DOL Releases Proposal Updating Overtime Eligibility
On March 7, the Department of Labor (DOL) released a proposed update on the rule “Defining and Delimiting the Exemptions for Executive, Administrative, Professional, Outside Sales and Computer Employees.” The proposal updates overtime eligibility requirements for employees. As a reminder, to be exempt from overtime requirements under the Fair Labor Standards Act (FLSA), employees must generally be paid on a salary basis at or above a specified minimum weekly salary level and meet certain requirements related to their primary job duties.
BSCAI is a member of the Partnership to Protect Workplace Opportunity (PPWO), a broad coalition that supports changes to overtime eligibility that addresses the concerns of both employers and employees. The proposed regulation includes many of the recommendations that PPWO offered during the 2017 Request for Information and failed 2014 rulemaking. Key provisions of the proposal include the following:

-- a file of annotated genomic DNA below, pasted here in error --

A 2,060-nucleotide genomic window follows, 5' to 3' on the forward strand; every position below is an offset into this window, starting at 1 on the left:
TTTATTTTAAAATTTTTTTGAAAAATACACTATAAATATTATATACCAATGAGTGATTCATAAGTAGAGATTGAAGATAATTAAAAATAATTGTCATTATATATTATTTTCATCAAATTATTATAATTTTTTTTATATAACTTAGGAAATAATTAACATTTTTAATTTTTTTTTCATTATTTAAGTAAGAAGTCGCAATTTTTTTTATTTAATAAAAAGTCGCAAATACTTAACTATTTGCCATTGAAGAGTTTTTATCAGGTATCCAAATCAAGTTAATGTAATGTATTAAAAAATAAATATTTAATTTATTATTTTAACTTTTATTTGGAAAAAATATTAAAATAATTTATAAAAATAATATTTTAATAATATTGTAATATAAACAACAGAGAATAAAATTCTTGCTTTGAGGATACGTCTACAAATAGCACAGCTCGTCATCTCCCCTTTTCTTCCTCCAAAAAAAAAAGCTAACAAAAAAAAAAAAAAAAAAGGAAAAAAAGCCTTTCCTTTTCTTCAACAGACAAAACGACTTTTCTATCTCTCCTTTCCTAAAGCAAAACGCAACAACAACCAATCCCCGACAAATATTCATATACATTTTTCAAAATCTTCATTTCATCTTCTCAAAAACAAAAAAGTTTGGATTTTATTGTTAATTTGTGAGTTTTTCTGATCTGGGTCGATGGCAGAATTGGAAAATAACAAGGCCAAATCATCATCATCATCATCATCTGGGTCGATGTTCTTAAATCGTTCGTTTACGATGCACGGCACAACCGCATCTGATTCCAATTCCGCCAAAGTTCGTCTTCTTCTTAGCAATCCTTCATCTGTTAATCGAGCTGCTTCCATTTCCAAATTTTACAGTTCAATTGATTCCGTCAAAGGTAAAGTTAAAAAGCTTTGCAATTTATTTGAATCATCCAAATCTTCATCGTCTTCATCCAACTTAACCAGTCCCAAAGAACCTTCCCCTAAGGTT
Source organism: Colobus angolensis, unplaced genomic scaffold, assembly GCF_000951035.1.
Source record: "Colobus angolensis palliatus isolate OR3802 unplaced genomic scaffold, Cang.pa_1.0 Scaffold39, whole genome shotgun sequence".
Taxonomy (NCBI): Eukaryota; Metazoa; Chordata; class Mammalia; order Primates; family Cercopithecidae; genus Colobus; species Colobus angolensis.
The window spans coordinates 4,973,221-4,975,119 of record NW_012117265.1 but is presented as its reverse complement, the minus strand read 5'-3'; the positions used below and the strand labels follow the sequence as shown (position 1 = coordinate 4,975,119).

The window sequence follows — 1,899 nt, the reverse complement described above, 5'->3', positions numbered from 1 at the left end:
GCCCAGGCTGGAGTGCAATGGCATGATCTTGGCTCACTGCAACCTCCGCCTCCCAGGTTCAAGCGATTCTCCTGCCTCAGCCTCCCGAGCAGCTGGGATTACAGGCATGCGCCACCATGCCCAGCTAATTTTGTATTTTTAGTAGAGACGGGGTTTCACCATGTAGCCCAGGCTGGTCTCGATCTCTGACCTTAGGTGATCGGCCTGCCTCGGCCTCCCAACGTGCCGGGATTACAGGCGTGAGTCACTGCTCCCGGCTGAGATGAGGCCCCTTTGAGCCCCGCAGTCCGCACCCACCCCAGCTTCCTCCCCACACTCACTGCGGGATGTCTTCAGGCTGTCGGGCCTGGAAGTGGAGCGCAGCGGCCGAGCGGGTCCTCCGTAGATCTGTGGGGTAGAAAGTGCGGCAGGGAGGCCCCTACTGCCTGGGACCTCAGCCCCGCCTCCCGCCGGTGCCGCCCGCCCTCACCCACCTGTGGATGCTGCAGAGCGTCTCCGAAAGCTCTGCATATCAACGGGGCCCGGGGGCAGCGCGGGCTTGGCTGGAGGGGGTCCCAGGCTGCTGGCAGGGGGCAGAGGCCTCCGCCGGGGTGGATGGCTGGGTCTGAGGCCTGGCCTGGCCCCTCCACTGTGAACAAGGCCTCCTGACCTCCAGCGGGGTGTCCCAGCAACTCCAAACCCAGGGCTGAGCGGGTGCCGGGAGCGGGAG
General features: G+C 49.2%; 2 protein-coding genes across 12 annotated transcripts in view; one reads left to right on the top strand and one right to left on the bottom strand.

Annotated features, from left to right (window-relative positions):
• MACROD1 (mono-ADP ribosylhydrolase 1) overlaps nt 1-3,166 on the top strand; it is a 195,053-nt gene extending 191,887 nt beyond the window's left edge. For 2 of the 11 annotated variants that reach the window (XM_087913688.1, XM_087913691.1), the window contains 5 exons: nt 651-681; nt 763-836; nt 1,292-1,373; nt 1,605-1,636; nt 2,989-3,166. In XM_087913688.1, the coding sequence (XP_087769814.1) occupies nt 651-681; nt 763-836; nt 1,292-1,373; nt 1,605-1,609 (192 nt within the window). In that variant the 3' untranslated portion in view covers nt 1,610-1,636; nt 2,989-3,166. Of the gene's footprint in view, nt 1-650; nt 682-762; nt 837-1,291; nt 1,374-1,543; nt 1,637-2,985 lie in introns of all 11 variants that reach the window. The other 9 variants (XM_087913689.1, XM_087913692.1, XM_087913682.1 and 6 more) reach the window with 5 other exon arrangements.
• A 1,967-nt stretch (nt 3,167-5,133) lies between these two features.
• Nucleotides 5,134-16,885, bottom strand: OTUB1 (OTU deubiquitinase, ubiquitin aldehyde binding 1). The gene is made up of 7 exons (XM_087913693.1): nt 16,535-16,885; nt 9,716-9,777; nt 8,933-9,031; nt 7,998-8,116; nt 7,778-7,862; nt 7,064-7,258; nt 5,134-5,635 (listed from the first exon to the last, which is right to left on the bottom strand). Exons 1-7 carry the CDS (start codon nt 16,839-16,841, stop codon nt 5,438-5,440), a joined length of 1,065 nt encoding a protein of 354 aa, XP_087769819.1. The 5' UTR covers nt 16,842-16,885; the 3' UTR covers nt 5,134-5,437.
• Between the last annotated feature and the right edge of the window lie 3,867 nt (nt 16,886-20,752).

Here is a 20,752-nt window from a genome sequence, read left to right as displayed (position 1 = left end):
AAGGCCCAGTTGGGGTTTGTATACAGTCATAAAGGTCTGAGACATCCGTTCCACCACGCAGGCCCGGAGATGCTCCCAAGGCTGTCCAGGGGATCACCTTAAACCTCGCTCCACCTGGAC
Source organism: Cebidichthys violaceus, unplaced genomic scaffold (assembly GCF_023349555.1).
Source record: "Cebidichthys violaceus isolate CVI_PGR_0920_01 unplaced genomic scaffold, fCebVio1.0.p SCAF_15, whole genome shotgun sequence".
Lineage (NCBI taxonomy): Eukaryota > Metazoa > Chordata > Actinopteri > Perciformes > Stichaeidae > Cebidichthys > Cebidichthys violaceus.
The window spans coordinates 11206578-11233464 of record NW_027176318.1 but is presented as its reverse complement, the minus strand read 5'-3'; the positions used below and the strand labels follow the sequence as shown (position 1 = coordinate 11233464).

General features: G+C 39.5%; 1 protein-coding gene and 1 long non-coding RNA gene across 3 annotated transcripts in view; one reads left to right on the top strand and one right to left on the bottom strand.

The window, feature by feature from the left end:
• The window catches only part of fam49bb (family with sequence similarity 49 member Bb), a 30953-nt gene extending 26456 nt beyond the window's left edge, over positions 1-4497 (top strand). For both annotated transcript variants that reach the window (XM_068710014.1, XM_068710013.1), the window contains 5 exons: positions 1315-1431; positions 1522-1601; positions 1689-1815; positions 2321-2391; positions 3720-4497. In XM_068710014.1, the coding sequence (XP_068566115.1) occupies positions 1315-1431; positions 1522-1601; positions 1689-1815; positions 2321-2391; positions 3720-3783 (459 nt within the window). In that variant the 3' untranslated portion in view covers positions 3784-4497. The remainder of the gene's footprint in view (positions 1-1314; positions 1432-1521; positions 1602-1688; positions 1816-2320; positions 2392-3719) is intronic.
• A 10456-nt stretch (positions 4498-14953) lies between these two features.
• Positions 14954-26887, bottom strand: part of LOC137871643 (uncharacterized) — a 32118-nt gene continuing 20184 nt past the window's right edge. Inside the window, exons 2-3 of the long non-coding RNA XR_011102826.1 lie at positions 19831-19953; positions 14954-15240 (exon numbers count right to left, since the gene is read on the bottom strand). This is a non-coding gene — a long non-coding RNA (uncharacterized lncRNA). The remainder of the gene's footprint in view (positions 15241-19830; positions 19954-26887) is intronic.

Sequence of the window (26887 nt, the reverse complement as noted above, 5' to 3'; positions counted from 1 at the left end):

- Salary Threshold – Raises the threshold to $35,308 annually ($679 per week) by reverting to the methodology used in the 2004 rule that focused on the 20th percentile of full-time wage earners in the lowest income region of the company (identified as the South Census Region), as well as the retail industry.
- Future Salary Updates – Does not implement automatic updates, but the proposal seeks comment on conducting regularly scheduled rulemakings to update the salary threshold consistent with the methodology used in the proposal.
- Duties Test – Importantly, the proposal makes no changes to the rule’s duties tests. NLBMDA in previous comments has supported not changing the duties tests.
- Salary Test – Allows nondiscretionary bonuses and incentive payments (including commissions) paid at least annually to satisfy up to 10 percent of the standard salary test requirement.